“Despite reports that forced labor was prevalent among migrant workers in many industries in Thailand, inconsistent and ineffective interviewing practices during labor inspections left many labor trafficking victims unidentified,” the report said. 

Heroes honored

In addition to releasing its report, the State Department on Tuesday honored Bangladeshi Mohammed Tariqul Islam and Thai citizen Apinya Tajit as TIP Report Heroes.

The U.S. agency recognized Tariqul Islam for his “tireless” efforts advocating for trafficking victims – noting that he started the Bangladesh branch of the United Kingdom-based Justice & Care NGO.

“I really wish to have all the countries connected together in terms of fighting against human trafficking because it’s transnational. So we have to be connected internationally to have a kind of an end to an intervention to tackle the criminal networks,” Tariqul Islam told Radio Free Asia, an online news service affiliated with BenarNews.

“And of course, in Bangladesh, I really want the government to invest more in more investigation and prosecution because, if you are able to prosecute the criminal successfully, I am quite sure that it’s going to at least reduce [trafficking by] a significant level.”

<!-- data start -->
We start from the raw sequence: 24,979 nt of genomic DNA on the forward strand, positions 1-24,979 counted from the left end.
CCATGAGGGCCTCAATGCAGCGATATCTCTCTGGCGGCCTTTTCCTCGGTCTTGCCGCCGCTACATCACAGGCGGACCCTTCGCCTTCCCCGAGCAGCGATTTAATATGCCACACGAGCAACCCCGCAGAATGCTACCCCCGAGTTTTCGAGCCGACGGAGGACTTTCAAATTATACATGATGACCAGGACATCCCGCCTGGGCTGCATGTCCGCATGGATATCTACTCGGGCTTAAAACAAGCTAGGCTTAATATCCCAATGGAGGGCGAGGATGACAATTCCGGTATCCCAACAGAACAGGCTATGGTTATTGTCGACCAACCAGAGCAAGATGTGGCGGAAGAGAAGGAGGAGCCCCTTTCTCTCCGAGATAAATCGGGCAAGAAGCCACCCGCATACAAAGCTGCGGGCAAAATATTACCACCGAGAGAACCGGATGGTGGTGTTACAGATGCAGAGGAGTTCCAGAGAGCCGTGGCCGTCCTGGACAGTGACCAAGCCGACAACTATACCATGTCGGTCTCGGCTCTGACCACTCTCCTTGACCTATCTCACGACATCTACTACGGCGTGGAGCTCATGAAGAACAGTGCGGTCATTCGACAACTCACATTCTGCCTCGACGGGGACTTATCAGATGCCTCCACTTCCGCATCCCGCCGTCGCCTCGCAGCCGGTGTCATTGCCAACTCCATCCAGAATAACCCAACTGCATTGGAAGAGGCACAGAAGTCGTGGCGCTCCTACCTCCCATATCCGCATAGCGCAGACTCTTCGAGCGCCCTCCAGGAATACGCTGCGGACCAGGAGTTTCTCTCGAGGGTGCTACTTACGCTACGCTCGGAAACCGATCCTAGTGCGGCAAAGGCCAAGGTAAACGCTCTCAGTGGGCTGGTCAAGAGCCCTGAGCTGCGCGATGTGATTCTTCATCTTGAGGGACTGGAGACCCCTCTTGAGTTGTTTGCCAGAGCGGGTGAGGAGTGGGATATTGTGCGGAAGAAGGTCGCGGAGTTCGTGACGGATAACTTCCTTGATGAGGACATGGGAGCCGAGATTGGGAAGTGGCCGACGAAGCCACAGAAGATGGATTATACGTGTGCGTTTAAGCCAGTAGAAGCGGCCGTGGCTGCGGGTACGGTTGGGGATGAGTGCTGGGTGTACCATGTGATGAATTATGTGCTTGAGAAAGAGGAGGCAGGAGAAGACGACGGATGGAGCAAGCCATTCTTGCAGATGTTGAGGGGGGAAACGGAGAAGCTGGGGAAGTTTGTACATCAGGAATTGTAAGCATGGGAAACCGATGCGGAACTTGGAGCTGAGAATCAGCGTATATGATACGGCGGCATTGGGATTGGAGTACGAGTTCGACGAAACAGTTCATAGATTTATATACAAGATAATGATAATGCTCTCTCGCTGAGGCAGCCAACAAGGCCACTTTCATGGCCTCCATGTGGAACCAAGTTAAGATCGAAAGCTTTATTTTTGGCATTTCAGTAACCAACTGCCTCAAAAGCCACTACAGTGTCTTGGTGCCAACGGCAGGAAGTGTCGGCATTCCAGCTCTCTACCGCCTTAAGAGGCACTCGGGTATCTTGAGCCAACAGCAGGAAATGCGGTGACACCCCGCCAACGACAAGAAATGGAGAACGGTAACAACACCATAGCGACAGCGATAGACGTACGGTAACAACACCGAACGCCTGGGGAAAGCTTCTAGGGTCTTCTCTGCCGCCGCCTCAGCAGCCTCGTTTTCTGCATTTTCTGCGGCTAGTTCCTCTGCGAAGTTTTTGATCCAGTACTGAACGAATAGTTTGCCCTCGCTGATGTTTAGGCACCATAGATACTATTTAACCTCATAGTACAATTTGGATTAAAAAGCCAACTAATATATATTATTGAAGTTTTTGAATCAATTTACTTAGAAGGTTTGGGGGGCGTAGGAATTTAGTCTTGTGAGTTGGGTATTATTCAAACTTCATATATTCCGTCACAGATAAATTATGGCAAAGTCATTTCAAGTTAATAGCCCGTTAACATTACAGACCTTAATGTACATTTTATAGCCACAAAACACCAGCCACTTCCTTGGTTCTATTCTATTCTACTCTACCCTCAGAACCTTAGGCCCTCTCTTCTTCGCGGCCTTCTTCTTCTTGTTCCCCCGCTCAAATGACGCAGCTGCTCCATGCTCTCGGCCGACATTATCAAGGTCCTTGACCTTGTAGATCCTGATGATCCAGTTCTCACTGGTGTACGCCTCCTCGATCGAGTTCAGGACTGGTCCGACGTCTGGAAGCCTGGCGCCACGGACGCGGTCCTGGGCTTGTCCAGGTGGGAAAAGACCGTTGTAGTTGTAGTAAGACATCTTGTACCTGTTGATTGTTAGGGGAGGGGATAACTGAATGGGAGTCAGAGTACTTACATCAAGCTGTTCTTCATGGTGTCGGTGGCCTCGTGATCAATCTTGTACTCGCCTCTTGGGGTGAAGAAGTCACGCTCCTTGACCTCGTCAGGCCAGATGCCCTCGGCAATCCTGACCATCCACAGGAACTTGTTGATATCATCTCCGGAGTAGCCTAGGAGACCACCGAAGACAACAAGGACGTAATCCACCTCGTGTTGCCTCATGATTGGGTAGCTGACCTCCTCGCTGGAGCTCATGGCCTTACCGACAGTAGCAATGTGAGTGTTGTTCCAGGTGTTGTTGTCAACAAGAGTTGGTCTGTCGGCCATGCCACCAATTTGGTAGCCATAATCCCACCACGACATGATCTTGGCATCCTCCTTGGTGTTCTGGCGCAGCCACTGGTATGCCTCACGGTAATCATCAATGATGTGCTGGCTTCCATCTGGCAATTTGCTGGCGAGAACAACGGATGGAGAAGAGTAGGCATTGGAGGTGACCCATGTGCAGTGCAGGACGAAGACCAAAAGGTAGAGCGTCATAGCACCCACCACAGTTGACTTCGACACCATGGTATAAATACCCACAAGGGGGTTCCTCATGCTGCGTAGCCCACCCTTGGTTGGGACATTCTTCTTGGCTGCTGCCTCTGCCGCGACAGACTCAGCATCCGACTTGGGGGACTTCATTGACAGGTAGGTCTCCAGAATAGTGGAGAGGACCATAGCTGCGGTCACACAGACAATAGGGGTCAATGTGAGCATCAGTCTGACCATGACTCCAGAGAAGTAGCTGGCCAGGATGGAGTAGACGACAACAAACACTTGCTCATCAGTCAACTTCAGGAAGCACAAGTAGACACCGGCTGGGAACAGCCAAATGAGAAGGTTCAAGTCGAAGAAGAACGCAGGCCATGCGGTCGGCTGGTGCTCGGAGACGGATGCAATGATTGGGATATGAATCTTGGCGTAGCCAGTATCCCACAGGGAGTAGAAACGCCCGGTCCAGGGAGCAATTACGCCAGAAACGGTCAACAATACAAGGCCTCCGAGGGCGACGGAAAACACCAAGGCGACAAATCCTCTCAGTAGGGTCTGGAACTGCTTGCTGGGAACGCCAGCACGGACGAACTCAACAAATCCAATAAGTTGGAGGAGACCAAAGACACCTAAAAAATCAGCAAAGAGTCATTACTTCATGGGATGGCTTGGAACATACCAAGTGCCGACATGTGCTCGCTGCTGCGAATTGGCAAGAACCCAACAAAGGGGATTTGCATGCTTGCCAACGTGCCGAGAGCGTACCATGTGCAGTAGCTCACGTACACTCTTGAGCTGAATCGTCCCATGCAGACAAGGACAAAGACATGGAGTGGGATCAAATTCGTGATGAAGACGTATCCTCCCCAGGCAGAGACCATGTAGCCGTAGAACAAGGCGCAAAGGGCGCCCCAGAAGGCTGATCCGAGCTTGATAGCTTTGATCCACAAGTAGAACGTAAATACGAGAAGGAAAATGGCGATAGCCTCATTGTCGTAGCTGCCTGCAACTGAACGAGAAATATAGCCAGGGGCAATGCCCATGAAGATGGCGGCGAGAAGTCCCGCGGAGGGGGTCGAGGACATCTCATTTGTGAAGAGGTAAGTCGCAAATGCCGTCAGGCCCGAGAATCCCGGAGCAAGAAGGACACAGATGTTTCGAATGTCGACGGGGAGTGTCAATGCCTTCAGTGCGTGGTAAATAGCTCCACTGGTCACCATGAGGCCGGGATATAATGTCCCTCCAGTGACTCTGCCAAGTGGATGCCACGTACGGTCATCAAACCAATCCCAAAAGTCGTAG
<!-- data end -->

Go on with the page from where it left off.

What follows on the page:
Apinya, meanwhile, serves as deputy director of Stella Maris Seafarer’s Center, an NGO in Thailand that provides pastoral care, services and support for workers in the Thai fishing industry.

The State Department said she has combatted human trafficking in for more than seven years, helping hundreds of workers in the fishing sector from Thailand and other countries including Indonesia, Cambodia, Myanmar and Bangladesh, while raising awareness of child trafficking.

“The issue of human trafficking around the world should be reduced because it is not the problem of governments only, but everyone should get involved and take care of this problem and get rid of it, eradicate this problem from all over the world,” Apinya told RFA.

“Currently, the human trafficking in Thailand mostly is sex trafficking, especially that targets juveniles. For labor trafficking … the numbers are decreasing.”

Eugene Whong of Radio Free Asia in Washington contributed to this report.

BenarNews

BenarNews’ mission is to provide readers with accurate news and information that reflects the complex and ever-changing world around them. With homepages in Bengali, Thai, Bahasa Malaysia, Bahasa Indonesia and English, BenarNews brings timely news to its diverse audience. Copyright BenarNews. Used with the permission of BenarNews